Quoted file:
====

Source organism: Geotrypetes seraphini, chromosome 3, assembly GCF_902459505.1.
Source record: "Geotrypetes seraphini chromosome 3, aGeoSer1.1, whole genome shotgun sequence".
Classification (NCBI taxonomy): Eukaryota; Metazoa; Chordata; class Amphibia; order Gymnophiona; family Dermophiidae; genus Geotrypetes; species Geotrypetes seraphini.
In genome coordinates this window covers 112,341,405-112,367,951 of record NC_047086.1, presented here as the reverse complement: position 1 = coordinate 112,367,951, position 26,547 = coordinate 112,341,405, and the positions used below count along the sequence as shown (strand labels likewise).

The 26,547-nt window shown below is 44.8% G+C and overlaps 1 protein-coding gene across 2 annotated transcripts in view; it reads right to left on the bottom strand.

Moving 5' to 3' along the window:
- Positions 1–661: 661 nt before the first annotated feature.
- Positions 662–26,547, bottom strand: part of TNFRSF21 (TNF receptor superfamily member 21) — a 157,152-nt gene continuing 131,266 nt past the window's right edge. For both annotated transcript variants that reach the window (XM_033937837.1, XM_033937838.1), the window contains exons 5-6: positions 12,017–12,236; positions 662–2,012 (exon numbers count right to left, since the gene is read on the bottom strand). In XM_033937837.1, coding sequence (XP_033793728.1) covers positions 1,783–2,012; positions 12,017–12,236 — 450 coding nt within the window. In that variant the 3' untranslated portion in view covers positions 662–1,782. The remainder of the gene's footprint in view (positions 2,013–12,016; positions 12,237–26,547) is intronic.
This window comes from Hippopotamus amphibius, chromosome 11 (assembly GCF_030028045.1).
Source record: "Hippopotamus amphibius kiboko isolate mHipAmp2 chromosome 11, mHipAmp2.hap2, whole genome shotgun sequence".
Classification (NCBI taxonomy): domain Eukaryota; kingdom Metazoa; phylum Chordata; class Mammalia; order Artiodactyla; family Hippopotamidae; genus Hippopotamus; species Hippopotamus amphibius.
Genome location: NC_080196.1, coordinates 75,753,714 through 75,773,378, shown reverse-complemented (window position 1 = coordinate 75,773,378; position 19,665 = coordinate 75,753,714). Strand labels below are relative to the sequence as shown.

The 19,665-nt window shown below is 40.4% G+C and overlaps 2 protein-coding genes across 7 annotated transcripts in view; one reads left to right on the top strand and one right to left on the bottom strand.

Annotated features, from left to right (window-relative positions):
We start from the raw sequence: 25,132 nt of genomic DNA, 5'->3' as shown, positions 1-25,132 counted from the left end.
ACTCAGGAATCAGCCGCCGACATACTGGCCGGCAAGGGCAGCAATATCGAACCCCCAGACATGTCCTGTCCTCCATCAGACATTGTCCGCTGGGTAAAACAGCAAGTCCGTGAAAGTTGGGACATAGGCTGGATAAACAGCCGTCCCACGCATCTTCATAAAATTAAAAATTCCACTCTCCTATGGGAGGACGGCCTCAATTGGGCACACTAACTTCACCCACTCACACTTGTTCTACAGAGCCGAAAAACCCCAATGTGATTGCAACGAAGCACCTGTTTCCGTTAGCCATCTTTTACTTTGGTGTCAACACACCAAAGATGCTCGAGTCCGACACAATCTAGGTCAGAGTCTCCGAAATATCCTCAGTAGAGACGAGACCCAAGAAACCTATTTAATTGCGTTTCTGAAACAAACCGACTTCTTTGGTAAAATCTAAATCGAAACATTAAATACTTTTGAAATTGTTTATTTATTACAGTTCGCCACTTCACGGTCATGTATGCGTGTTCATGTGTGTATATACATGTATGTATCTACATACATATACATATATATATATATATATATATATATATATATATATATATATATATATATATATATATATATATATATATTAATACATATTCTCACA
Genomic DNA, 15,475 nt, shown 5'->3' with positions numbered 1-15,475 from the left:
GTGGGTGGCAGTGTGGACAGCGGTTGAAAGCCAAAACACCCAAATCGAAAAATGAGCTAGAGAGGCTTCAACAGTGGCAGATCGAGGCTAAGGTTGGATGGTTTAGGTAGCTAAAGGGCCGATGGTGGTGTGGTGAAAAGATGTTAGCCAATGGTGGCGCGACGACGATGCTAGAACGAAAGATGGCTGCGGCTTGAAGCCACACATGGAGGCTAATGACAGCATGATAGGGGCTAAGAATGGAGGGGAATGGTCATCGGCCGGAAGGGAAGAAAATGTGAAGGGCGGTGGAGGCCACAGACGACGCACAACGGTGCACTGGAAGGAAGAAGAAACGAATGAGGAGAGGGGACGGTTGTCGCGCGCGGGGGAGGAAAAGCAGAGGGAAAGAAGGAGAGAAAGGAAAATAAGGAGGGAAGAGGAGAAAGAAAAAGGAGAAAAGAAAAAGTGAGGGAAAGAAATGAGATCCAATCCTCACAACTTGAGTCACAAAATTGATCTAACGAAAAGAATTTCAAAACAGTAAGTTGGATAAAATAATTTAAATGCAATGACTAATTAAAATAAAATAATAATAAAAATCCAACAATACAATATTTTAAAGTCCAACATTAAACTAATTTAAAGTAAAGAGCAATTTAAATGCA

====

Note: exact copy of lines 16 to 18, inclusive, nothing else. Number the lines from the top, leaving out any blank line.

ACTCAGGAATCAGCCGCCGACATACTGGCCGGCAAGGGCAGCAATATCGAACCCCCAGACATGTCCTGTCCTCCATCAGACATTGTCCGCTGGGTAAAACAGCAAGTCCGTGAAAGTTGGGACATAGGCTGGATAAACAGCCGTCCCACGCATCTTCATAAAATTAAAAATTCCACTCTCCTATGGGAGGACGGCCTCAATTGGGCACACTAACTTCACCCACTCACACTTGTTCTACAGAGCCGAAAAACCCCAATGTGATTGCAACGAAGCACCTGTTTCCGTTAGCCATCTTTTACTTTGGTGTCAACACACCAAAGATGCTCGAGTCCGACACAATCTAGGTCAGAGTCTCCGAAATATCCTCAGTAGAGACGAGACCCAAGAAACCTATTTAATTGCGTTTCTGAAACAAACCGACTTCTTTGGTAAAATCTAAATCGAAACATTAAATACTTTTGAAATTGTTTATTTATTACAGTTCGCCACTTCACGGTCATGTATGCGTGTTCATGTGTGTATATACATGTATGTATCTACATACATATACATATATATATATATATATATATATATATATATATATATATATATATATATATATATATATATATATATATTAATACATATTCTCACA
Genomic DNA, 15,475 nt, shown 5'->3' with positions numbered 1-15,475 from the left:
GTGGGTGGCAGTGTGGACAGCGGTTGAAAGCCAAAACACCCAAATCGAAAAATGAGCTAGAGAGGCTTCAACAGTGGCAGATCGAGGCTAAGGTTGGATGGTTTAGGTAGCTAAAGGGCCGATGGTGGTGTGGTGAAAAGATGTTAGCCAATGGTGGCGCGACGACGATGCTAGAACGAAAGATGGCTGCGGCTTGAAGCCACACATGGAGGCTAATGACAGCATGATAGGGGCTAAGAATGGAGGGGAATGGTCATCGGCCGGAAGGGAAGAAAATGTGAAGGGCGGTGGAGGCCACAGACGACGCACAACGGTGCACTGGAAGGAAGAAGAAACGAATGAGGAGAGGGGACGGTTGTCGCGCGCGGGGGAGGAAAAGCAGAGGGAAAGAAGGAGAGAAAGGAAAATAAGGAGGGAAGAGGAGAAAGAAAAAGGAGAAAAGAAAAAGTGAGGGAAAGAAATGAGATCCAATCCTCACAACTTGAGTCACAAAATTGATCTAACGAAAAGAATTTCAAAACAGTAAGTTGGATAAAATAATTTAAATGCAATGACTAATTAAAATAAAATAATAATAAAAATCCAACAATACAATATTTTAAAGTCCAACATTAAACTAATTTAAAGTAAAGAGCAATTTAAATGCA